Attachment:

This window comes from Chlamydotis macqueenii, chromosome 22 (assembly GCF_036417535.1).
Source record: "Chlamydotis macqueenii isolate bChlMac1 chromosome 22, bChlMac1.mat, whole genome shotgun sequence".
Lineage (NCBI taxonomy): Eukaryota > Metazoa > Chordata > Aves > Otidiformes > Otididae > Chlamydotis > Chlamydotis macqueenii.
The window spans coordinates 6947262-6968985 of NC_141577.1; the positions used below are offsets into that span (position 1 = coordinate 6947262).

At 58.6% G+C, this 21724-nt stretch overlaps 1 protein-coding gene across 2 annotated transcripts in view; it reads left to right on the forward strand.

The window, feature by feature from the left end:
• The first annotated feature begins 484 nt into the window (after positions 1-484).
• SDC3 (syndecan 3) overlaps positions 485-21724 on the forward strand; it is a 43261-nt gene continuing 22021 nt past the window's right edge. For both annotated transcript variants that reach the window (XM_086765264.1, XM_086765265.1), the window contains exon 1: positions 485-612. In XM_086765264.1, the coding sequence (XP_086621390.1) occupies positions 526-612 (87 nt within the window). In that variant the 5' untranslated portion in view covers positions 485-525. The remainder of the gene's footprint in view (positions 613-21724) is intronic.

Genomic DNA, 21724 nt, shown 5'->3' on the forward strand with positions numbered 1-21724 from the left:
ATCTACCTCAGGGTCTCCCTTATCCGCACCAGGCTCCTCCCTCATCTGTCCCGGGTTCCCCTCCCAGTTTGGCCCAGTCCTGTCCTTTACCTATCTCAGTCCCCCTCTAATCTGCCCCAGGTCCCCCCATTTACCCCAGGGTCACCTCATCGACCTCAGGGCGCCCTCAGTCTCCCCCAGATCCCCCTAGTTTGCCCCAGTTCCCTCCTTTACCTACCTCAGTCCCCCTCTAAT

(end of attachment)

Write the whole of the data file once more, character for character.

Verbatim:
This window comes from Chlamydotis macqueenii, chromosome 22 (assembly GCF_036417535.1).
Source record: "Chlamydotis macqueenii isolate bChlMac1 chromosome 22, bChlMac1.mat, whole genome shotgun sequence".
Lineage (NCBI taxonomy): Eukaryota > Metazoa > Chordata > Aves > Otidiformes > Otididae > Chlamydotis > Chlamydotis macqueenii.
The window spans coordinates 6947262-6968985 of NC_141577.1; the positions used below are offsets into that span (position 1 = coordinate 6947262).

At 58.6% G+C, this 21724-nt stretch overlaps 1 protein-coding gene across 2 annotated transcripts in view; it reads left to right on the forward strand.

The window, feature by feature from the left end:
• The first annotated feature begins 484 nt into the window (after positions 1-484).
• SDC3 (syndecan 3) overlaps positions 485-21724 on the forward strand; it is a 43261-nt gene continuing 22021 nt past the window's right edge. For both annotated transcript variants that reach the window (XM_086765264.1, XM_086765265.1), the window contains exon 1: positions 485-612. In XM_086765264.1, the coding sequence (XP_086621390.1) occupies positions 526-612 (87 nt within the window). In that variant the 5' untranslated portion in view covers positions 485-525. The remainder of the gene's footprint in view (positions 613-21724) is intronic.

Genomic DNA, 21724 nt, shown 5'->3' on the forward strand with positions numbered 1-21724 from the left:
ATCTACCTCAGGGTCTCCCTTATCCGCACCAGGCTCCTCCCTCATCTGTCCCGGGTTCCCCTCCCAGTTTGGCCCAGTCCTGTCCTTTACCTATCTCAGTCCCCCTCTAATCTGCCCCAGGTCCCCCCATTTACCCCAGGGTCACCTCATCGACCTCAGGGCGCCCTCAGTCTCCCCCAGATCCCCCTAGTTTGCCCCAGTTCCCTCCTTTACCTACCTCAGTCCCCCTCTAAT